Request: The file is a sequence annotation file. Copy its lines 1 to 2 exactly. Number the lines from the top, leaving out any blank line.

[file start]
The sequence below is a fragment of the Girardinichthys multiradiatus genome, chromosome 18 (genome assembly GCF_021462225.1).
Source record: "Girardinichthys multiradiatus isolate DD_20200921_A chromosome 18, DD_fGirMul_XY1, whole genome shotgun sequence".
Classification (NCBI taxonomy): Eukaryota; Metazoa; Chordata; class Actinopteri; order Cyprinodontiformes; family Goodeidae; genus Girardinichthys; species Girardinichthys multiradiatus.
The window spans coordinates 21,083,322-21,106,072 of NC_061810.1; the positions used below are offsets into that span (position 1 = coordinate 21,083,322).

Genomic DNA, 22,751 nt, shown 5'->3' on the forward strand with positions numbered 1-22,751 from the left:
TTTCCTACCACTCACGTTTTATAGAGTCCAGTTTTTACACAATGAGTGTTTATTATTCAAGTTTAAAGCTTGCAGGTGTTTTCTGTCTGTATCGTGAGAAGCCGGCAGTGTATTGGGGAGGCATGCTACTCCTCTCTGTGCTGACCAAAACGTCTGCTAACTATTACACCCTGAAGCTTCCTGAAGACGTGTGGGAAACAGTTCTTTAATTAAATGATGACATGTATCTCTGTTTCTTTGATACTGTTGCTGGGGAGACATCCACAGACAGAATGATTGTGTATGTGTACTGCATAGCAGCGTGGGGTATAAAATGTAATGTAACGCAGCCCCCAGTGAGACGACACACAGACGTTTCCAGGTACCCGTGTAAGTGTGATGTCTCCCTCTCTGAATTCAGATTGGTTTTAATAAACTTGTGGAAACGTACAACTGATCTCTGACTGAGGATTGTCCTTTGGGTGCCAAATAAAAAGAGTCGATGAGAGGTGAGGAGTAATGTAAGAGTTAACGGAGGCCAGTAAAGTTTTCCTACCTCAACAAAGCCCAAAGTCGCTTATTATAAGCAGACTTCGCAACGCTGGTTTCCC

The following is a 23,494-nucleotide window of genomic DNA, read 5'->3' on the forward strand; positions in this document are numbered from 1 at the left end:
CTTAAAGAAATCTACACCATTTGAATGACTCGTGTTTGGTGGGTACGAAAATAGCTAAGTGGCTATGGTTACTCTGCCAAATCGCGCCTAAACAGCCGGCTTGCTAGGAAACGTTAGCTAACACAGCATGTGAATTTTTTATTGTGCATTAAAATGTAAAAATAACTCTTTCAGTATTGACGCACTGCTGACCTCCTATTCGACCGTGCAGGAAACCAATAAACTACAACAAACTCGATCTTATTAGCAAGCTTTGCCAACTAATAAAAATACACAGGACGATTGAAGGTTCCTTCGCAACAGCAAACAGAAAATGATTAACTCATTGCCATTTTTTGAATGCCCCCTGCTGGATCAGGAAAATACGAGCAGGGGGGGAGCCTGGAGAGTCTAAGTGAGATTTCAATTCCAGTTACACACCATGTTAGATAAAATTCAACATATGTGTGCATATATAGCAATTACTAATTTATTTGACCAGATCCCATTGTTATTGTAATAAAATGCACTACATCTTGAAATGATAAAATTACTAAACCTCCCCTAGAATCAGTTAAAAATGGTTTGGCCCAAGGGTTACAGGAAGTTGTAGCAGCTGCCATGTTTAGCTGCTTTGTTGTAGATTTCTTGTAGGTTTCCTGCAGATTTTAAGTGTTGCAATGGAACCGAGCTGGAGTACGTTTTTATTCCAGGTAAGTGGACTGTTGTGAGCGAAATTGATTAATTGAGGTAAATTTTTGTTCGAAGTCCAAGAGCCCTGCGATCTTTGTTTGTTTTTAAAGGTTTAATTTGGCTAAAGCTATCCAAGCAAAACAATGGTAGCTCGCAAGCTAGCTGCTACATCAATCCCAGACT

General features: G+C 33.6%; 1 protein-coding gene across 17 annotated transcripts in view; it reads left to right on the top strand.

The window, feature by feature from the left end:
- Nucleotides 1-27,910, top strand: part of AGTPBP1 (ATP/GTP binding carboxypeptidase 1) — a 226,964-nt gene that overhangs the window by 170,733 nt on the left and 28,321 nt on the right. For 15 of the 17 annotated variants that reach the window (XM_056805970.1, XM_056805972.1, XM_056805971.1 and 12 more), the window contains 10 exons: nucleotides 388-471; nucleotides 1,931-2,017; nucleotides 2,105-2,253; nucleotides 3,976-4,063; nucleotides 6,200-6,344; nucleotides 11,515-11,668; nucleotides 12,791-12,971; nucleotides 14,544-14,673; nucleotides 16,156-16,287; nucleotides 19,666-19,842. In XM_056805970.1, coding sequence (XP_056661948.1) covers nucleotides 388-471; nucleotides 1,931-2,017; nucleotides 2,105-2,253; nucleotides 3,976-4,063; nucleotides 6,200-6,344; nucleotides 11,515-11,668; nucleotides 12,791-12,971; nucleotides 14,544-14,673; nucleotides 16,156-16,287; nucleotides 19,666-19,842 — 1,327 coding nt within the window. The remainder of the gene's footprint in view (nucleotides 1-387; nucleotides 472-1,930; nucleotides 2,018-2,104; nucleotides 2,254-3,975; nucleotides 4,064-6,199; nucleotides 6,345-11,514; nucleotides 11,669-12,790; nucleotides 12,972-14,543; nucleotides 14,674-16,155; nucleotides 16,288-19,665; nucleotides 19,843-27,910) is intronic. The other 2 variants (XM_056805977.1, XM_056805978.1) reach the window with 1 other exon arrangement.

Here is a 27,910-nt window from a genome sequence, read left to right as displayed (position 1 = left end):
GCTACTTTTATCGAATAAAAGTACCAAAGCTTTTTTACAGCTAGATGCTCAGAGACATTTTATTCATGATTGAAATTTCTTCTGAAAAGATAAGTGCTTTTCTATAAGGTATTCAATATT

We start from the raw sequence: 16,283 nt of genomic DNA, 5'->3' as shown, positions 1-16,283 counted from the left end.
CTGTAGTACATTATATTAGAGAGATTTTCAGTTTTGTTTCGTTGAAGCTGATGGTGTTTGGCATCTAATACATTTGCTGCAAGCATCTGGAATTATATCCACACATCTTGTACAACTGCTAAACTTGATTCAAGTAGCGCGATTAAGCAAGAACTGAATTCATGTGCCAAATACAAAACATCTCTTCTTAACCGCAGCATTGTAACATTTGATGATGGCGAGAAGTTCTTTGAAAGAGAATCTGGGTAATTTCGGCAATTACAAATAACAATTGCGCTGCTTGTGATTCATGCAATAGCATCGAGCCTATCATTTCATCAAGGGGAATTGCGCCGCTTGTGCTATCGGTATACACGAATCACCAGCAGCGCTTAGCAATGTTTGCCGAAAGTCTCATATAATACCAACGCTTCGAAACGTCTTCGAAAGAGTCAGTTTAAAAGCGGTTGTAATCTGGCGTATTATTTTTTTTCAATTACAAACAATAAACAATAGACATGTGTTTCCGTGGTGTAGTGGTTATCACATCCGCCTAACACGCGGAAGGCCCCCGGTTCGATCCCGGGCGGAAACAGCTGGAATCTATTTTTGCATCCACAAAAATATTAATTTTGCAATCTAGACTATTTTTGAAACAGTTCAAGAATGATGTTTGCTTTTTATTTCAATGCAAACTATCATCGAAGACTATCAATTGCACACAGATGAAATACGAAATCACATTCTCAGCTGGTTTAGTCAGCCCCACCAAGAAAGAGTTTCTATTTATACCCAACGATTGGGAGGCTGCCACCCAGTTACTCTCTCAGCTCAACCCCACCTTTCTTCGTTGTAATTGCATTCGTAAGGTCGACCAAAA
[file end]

The sequence below is a fragment of the Girardinichthys multiradiatus genome, chromosome 18 (genome assembly GCF_021462225.1).
Source record: "Girardinichthys multiradiatus isolate DD_20200921_A chromosome 18, DD_fGirMul_XY1, whole genome shotgun sequence".